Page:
Was a Tooth Fragment Left in My Socket After Extraction?
Posted by AllSmiles
I would like to know if my symptoms could mean that my dentist left a broken piece of tooth in the socket after extraction. After getting a second molar extracted in September, I still have pain on the upper left side of my face and behind my eye. I had no symptoms before the extraction. My dentist didn’t mention any complications, but I wonder if I have an infection from a tooth fragment. My anxiety is escalating again. I barely made it through the extraction appointment. I am anxious about a second procedure. Why didn’t my dentist refer me to an oral surgeon if she saw potential complications? Thank you. Priya, from GA
Your symptoms sound suspicious, especially because they occurred after tooth removal. Your dentist should have informed you if a tooth fragment broke during your extraction.
What Are Symptoms of a Tooth Fragment Left in the Socket After Extraction?
Your gums may heal and close a tooth socket, although a tooth fragment may remain. Leaving a significant fragment behind can lead to infection. You may feel pain in the socket or on the same side of your face as the extraction.
What If a Tooth Breaks During Extraction?
A tooth may break during extraction due to challenges removing the tooth. Excess cementum or deep tooth roots embedded in bone can make it difficult to remove a tooth. If your dentist noticed anything on your X-ray that could present complications, she could have referred you to an oral surgeon. A dentist’s actions if a tooth breaks during extraction depend on the size and location of the tooth fragment.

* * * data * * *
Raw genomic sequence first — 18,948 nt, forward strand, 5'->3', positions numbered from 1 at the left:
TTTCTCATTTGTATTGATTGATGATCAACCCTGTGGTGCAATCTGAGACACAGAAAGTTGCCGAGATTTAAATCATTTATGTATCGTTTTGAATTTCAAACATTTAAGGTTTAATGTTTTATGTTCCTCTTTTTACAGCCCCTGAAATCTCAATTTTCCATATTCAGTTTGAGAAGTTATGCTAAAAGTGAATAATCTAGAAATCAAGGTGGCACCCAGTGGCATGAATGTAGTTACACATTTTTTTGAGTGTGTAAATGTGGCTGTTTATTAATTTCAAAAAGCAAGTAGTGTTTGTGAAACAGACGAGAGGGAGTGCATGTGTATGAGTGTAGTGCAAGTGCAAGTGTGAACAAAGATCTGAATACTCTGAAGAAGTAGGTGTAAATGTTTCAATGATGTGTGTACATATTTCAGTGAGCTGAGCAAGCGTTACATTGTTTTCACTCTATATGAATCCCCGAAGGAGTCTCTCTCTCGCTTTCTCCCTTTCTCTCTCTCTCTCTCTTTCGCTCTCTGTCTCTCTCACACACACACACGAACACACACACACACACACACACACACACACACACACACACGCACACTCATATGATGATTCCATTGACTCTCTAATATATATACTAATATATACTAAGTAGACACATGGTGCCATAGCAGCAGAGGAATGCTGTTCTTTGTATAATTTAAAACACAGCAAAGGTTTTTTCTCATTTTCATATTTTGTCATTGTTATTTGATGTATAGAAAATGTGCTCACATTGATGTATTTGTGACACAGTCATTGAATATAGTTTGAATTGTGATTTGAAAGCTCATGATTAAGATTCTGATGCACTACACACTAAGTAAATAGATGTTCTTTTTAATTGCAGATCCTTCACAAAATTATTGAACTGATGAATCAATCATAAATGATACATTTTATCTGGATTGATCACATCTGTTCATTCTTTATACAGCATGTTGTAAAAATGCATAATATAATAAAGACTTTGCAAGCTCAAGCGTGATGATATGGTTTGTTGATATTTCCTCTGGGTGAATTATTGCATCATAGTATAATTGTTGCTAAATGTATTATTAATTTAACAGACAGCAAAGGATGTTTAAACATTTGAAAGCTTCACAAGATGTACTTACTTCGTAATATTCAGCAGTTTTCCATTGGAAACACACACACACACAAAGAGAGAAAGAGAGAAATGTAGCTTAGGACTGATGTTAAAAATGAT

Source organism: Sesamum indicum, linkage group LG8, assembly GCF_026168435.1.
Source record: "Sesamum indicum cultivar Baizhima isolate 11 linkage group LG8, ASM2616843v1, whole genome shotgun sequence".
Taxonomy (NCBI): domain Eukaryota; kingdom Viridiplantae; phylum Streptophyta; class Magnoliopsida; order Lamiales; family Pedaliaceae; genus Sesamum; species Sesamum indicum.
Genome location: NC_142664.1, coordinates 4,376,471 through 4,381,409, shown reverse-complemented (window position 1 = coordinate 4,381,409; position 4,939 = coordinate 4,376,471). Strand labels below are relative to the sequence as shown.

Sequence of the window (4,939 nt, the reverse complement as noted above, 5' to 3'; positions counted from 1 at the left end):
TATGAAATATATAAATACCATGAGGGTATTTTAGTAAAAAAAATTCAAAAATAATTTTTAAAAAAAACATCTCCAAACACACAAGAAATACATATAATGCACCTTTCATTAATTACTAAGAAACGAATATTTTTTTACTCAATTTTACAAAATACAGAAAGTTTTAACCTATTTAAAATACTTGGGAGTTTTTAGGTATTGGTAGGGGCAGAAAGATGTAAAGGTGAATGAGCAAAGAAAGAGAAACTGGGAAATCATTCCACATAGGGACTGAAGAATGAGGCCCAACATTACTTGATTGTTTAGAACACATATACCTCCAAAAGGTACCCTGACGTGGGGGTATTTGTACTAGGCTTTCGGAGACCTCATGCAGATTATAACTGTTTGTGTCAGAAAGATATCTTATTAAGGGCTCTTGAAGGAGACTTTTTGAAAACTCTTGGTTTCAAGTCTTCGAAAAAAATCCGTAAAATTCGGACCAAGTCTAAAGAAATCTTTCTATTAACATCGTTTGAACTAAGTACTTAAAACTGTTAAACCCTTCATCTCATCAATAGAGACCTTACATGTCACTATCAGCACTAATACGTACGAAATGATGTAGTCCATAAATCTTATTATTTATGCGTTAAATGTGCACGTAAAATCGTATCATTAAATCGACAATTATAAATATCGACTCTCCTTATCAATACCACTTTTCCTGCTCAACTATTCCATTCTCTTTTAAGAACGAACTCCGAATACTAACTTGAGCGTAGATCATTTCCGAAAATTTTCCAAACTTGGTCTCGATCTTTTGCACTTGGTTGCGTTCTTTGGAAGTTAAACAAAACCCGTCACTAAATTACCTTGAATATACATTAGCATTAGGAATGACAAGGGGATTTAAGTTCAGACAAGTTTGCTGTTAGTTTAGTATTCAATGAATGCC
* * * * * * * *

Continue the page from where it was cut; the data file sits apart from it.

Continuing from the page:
- Small root tip – Depending on the location of the tip, it may be wise to leave it.
- Large tooth fragment – A dentist should remove the fragment, which may include removing some bone around the root.
- Root tip near a nerve or sinus – A tooth fragment near a nerve or sinus is risky to remove. If leaving the fragment jeopardizes your oral health, a dentist may refer you to an oral surgeon for the procedure.
We recommend getting a second opinion. Another dentist can x-ray the area to determine whether a fragment remains. Explain your anxiety to the dentist or oral surgeon. They can arrange for sedation to help you relax if the fragment requires removal.